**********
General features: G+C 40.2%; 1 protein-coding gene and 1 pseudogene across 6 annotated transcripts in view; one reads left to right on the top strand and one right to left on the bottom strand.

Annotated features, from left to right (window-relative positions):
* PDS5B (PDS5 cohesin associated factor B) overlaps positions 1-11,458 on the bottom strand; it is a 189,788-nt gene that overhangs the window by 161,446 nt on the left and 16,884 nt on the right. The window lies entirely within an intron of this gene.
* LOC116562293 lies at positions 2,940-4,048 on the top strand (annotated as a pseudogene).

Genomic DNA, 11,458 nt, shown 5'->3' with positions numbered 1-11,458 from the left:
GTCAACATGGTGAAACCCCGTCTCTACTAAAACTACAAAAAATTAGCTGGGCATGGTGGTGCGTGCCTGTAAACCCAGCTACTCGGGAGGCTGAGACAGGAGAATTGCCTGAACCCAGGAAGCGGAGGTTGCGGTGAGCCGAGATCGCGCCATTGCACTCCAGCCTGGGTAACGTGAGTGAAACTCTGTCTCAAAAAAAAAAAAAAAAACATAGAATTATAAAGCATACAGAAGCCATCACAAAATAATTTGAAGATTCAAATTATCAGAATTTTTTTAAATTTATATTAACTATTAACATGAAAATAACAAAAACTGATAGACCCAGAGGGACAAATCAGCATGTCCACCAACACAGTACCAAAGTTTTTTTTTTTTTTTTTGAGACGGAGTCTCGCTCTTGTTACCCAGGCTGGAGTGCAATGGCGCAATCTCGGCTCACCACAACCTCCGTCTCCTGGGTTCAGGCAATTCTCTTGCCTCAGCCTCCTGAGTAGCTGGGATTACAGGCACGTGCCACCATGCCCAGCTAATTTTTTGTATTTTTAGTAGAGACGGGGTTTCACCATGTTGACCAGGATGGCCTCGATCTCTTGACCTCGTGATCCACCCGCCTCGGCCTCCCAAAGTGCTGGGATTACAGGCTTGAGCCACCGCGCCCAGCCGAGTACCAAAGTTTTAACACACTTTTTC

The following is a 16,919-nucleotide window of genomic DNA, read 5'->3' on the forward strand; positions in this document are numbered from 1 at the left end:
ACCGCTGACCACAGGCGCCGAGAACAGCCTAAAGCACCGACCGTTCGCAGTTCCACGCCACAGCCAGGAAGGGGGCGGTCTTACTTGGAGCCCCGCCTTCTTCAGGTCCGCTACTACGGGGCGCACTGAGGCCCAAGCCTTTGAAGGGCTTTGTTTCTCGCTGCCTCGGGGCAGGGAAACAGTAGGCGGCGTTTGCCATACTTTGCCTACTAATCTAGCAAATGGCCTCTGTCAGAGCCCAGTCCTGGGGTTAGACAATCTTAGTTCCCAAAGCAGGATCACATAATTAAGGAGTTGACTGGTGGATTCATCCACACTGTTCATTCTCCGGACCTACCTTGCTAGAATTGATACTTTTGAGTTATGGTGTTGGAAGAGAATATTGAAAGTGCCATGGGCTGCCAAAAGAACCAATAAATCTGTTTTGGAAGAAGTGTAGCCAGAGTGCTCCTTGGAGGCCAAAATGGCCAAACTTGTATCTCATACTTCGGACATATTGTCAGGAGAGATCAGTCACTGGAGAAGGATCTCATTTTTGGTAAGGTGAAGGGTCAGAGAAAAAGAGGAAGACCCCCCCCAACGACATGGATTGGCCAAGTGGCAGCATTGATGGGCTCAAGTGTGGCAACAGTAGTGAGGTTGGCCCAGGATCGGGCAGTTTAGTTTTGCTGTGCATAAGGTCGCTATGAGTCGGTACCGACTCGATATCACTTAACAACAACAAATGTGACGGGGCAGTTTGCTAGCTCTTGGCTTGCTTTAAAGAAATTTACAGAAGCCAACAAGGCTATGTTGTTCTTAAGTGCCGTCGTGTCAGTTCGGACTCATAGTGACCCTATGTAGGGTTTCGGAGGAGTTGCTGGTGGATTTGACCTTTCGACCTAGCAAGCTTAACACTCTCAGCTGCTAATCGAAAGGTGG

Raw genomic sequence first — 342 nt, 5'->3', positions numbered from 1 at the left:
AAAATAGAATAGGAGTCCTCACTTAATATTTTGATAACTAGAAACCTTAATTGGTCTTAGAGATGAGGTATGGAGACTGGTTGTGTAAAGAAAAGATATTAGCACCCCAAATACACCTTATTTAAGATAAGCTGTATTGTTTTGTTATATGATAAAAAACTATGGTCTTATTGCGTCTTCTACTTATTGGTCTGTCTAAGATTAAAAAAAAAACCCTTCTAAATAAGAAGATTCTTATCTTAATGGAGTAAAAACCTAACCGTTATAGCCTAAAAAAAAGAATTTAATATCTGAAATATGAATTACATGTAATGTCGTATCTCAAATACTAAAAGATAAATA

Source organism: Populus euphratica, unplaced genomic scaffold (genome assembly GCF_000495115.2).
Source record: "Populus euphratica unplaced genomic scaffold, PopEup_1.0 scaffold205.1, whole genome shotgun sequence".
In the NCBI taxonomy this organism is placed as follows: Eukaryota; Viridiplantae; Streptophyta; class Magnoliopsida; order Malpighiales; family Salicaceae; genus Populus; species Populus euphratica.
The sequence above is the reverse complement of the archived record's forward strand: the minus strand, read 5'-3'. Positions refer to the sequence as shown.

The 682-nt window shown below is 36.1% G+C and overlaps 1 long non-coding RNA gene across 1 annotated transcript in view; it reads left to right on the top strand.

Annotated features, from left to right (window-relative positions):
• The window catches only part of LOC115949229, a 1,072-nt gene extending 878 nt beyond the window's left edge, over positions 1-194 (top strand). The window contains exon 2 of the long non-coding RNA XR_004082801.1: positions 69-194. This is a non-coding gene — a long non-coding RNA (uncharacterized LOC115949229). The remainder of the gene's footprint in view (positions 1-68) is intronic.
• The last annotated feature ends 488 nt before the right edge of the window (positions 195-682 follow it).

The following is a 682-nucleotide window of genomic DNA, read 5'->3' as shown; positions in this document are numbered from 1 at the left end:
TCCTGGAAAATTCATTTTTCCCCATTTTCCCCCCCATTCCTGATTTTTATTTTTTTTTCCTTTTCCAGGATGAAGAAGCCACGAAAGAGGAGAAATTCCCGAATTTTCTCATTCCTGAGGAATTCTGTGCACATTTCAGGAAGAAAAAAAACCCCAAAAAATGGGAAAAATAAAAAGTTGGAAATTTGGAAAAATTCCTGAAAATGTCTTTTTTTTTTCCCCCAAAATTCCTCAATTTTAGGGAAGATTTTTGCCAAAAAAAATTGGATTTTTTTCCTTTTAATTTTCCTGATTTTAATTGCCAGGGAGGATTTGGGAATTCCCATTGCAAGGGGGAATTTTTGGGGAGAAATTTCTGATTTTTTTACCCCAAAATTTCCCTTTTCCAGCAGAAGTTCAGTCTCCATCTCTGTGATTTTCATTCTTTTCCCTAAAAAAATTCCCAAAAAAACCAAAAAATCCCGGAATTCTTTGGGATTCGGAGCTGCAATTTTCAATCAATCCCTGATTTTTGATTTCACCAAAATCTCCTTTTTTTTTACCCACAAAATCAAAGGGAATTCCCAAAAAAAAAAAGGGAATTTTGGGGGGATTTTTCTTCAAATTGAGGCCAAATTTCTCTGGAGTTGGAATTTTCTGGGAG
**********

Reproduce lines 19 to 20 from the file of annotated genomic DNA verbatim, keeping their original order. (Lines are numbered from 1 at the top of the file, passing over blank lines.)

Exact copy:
The following is a 682-nucleotide window of genomic DNA, read 5'->3' as shown; positions in this document are numbered from 1 at the left end:
TCCTGGAAAATTCATTTTTCCCCATTTTCCCCCCCATTCCTGATTTTTATTTTTTTTTCCTTTTCCAGGATGAAGAAGCCACGAAAGAGGAGAAATTCCCGAATTTTCTCATTCCTGAGGAATTCTGTGCACATTTCAGGAAGAAAAAAAACCCCAAAAAATGGGAAAAATAAAAAGTTGGAAATTTGGAAAAATTCCTGAAAATGTCTTTTTTTTTTCCCCCAAAATTCCTCAATTTTAGGGAAGATTTTTGCCAAAAAAAATTGGATTTTTTTCCTTTTAATTTTCCTGATTTTAATTGCCAGGGAGGATTTGGGAATTCCCATTGCAAGGGGGAATTTTTGGGGAGAAATTTCTGATTTTTTTACCCCAAAATTTCCCTTTTCCAGCAGAAGTTCAGTCTCCATCTCTGTGATTTTCATTCTTTTCCCTAAAAAAATTCCCAAAAAAACCAAAAAATCCCGGAATTCTTTGGGATTCGGAGCTGCAATTTTCAATCAATCCCTGATTTTTGATTTCACCAAAATCTCCTTTTTTTTTACCCACAAAATCAAAGGGAATTCCCAAAAAAAAAAAGGGAATTTTGGGGGGATTTTTCTTCAAATTGAGGCCAAATTTCTCTGGAGTTGGAATTTTCTGGGAG